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The Ideal R Class For'ard Hand/Sharpender

Helpful (?) hints for the aspiring crew
  1. Must have ability to put centreboard down while fully stretched on the wire.
  2. Must have the ability when approaching the bottom mark to instantly untangle kite halyards with figure 8 knots superimposed on double overhand clovehitches that want to make whoopy to both your ankles while the skipper quietly directs proceedings from the talking stick.
  3. While completing no. 2 above, must have at least 4 free arms to respond to commands from the rear passenger, such as a. Come baaaaaaaaack (yes, he's losing control again) b. Jib in (buoy must be close) c. Plate down (you must be around the mark) d. Leave it and come out (this means that by now you should have the bloody thing in the bag and be out here by now).
  4. Must have the ability when light breezes prevail to totally contort the body in such a way as to avoid an involuntary enema from the centre plate and strangulation from the misery in every crew's life - the kicker. Just as this fluid leeward position has been attained, a light gust appears and the "ring master" calls for an appearance on the windward rail. A good crew responds in an instant, ripping off part of the left ear on the aforementioned kicker and denting the piles on the centre case to arrive (codding himself on newly fitted cam cleat) in time for the command from the Ayatollah "get back down to leeward".
  5. Must have the ability to keep the boat upright and stationary whilst the skipper dithers around trying to line up two pins with two rapidly moving holes. The skipper will be issuing commands such as "deeper ... deeper ... further out". At this stage the ideal crew is up to the armpits in water, it's blowing a southerly with a dead low tide off the CYMBC slipway and one more step will be fatal. The command is repeated and "Blurbghlyphblybble" the crew drops off the edge of the continental shelf (and the "Bwana" couldn't give a continental). All is not lost though, because unless you're on Reggae, the rudder clicks down just in time and the dripping crew flops into the boat and loyally sits next to the totally dry and relaxed skipper before being told to "ease the jib and get on the wire".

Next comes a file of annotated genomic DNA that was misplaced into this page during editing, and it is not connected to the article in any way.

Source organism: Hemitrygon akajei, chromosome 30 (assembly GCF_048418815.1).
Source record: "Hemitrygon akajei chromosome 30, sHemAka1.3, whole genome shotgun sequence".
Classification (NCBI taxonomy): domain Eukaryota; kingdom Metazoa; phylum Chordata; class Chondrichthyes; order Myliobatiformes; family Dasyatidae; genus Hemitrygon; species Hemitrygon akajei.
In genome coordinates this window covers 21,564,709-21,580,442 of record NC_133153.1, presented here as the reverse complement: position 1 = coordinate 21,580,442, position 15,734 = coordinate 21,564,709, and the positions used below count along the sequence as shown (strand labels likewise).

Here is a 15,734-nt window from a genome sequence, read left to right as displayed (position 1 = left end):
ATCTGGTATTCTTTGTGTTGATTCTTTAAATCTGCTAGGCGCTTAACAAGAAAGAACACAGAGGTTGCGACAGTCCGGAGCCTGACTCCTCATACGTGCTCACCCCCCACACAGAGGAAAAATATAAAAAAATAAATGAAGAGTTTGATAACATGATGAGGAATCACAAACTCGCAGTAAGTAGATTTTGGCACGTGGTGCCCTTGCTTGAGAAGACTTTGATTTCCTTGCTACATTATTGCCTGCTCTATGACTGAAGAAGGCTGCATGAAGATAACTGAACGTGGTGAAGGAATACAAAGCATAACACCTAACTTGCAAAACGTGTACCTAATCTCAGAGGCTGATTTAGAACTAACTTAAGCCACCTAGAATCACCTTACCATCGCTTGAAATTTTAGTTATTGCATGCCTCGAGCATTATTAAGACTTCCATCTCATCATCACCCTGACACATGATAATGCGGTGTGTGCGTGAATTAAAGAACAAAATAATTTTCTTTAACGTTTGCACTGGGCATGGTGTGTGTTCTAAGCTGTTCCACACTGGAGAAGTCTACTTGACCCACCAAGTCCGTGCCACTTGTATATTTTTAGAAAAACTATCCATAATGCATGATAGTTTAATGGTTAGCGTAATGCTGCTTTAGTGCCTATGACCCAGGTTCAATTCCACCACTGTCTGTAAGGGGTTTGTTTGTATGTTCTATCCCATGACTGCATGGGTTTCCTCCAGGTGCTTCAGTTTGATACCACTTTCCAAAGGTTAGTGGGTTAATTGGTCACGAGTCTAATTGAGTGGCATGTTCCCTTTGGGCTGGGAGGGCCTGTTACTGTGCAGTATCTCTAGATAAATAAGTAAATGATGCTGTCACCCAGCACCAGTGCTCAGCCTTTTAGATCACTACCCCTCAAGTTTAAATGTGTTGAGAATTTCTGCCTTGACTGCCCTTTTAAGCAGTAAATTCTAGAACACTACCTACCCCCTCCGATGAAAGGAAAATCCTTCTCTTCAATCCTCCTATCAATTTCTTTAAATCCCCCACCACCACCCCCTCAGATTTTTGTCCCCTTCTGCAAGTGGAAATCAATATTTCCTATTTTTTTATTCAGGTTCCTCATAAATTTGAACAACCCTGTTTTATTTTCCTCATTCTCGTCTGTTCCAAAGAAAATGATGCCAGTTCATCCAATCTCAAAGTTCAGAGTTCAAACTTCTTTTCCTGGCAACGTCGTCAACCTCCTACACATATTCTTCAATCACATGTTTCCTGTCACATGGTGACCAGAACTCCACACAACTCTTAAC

Essential Terms Aspiring R Crews Should Know

Jib commands:

  1. Ease it - On its own, at the crew's discretion.
  2. Ease it a bit - Around 1-2 inches.
  3. Ease it a little bit - Around 1/64"-1/32". Never correct first time. Only issued to humour the skipper's frustration at the lack of boat speed.
  4. Ease the b....y jib - Command usually issued when a gust is encountered while carrying the maxi kite and trying to make the wing mark in 20 knots of breeze. In order to hear this at its best, it is desirable for the ideal R crew to be fully stretched on the wire with the jib sheet safely tucked away behind the centre case to leeward.

Spinnaker commands:

  1. Let's have it - Calmly issued when the wind is picking the water off the harbour and the skipper decided to carry the double luffer.
  2. Drop it - Calmly issued while the skipper is standing on the kite halyard.
  3. We'll go to weather of them - Ideal crew must now move the pole down to the forestay while keeping the kite filled and adjusting the jib ... too late, you didn't do it fast enough they saw us coming. Crew must polish crystal ball for next downwind engagement (or get prod kite for skipper's next birthday).
  4. Ease it - Generally accepted by alert crews as a swear word. For others, this means until the luff is almost curling in. Then you will be told not to collapse it.
  5. Eaase iit - 1st warning (skipper is not yet panicking, but be warned).
  6. Eeeeeaaaase iiiiiiiiit - Forget the b....y luff curl unless you want to go in the p..s. A collapse of the kite is not unheard of when this command is gently eased from the lips of your greying skipper.
  7. Let it gooooooooo..... - At this point the ideal R crew will do just that and execute a nice swan dive into the horizontal mainsail just below the spreaders, thus leaving a safe and clear passage for the skipper to climb over the hull and deposit himself in the dominant position on the centre case.

Jonathan Smith. From the Leander 92 programme.